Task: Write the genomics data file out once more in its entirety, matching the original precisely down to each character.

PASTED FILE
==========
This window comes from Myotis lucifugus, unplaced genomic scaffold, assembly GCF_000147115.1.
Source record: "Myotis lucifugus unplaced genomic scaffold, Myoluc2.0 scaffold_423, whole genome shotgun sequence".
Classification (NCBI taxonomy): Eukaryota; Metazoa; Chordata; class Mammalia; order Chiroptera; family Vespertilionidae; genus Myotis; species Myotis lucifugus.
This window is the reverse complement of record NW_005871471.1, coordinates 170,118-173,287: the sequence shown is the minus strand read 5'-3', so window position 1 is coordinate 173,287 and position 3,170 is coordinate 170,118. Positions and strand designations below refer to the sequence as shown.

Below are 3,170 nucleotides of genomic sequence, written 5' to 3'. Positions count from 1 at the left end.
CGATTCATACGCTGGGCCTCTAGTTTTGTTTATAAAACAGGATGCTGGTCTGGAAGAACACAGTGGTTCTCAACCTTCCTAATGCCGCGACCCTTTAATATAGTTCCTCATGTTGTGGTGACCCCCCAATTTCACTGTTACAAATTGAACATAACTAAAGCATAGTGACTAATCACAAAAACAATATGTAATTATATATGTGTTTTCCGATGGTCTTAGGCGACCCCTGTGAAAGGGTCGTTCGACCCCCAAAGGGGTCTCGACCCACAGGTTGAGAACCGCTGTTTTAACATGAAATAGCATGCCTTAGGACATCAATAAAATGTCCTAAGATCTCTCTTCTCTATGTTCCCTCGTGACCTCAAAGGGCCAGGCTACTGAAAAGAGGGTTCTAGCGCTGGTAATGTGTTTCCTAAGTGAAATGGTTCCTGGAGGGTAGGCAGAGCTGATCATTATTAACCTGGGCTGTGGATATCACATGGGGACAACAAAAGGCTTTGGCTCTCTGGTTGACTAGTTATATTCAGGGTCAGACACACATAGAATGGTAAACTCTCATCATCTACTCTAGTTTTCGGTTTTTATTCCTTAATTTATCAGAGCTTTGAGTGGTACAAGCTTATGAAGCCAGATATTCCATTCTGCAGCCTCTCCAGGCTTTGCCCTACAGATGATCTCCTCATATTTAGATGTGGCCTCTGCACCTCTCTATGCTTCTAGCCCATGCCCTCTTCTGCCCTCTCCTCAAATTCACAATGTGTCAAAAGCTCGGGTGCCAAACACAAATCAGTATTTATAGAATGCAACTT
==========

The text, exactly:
This window comes from Myotis lucifugus, unplaced genomic scaffold, assembly GCF_000147115.1.
Source record: "Myotis lucifugus unplaced genomic scaffold, Myoluc2.0 scaffold_423, whole genome shotgun sequence".
Classification (NCBI taxonomy): Eukaryota; Metazoa; Chordata; class Mammalia; order Chiroptera; family Vespertilionidae; genus Myotis; species Myotis lucifugus.
This window is the reverse complement of record NW_005871471.1, coordinates 170,118-173,287: the sequence shown is the minus strand read 5'-3', so window position 1 is coordinate 173,287 and position 3,170 is coordinate 170,118. Positions and strand designations below refer to the sequence as shown.

Below are 3,170 nucleotides of genomic sequence, written 5' to 3'. Positions count from 1 at the left end.
CGATTCATACGCTGGGCCTCTAGTTTTGTTTATAAAACAGGATGCTGGTCTGGAAGAACACAGTGGTTCTCAACCTTCCTAATGCCGCGACCCTTTAATATAGTTCCTCATGTTGTGGTGACCCCCCAATTTCACTGTTACAAATTGAACATAACTAAAGCATAGTGACTAATCACAAAAACAATATGTAATTATATATGTGTTTTCCGATGGTCTTAGGCGACCCCTGTGAAAGGGTCGTTCGACCCCCAAAGGGGTCTCGACCCACAGGTTGAGAACCGCTGTTTTAACATGAAATAGCATGCCTTAGGACATCAATAAAATGTCCTAAGATCTCTCTTCTCTATGTTCCCTCGTGACCTCAAAGGGCCAGGCTACTGAAAAGAGGGTTCTAGCGCTGGTAATGTGTTTCCTAAGTGAAATGGTTCCTGGAGGGTAGGCAGAGCTGATCATTATTAACCTGGGCTGTGGATATCACATGGGGACAACAAAAGGCTTTGGCTCTCTGGTTGACTAGTTATATTCAGGGTCAGACACACATAGAATGGTAAACTCTCATCATCTACTCTAGTTTTCGGTTTTTATTCCTTAATTTATCAGAGCTTTGAGTGGTACAAGCTTATGAAGCCAGATATTCCATTCTGCAGCCTCTCCAGGCTTTGCCCTACAGATGATCTCCTCATATTTAGATGTGGCCTCTGCACCTCTCTATGCTTCTAGCCCATGCCCTCTTCTGCCCTCTCCTCAAATTCACAATGTGTCAAAAGCTCGGGTGCCAAACACAAATCAGTATTTATAGAATGCAACTT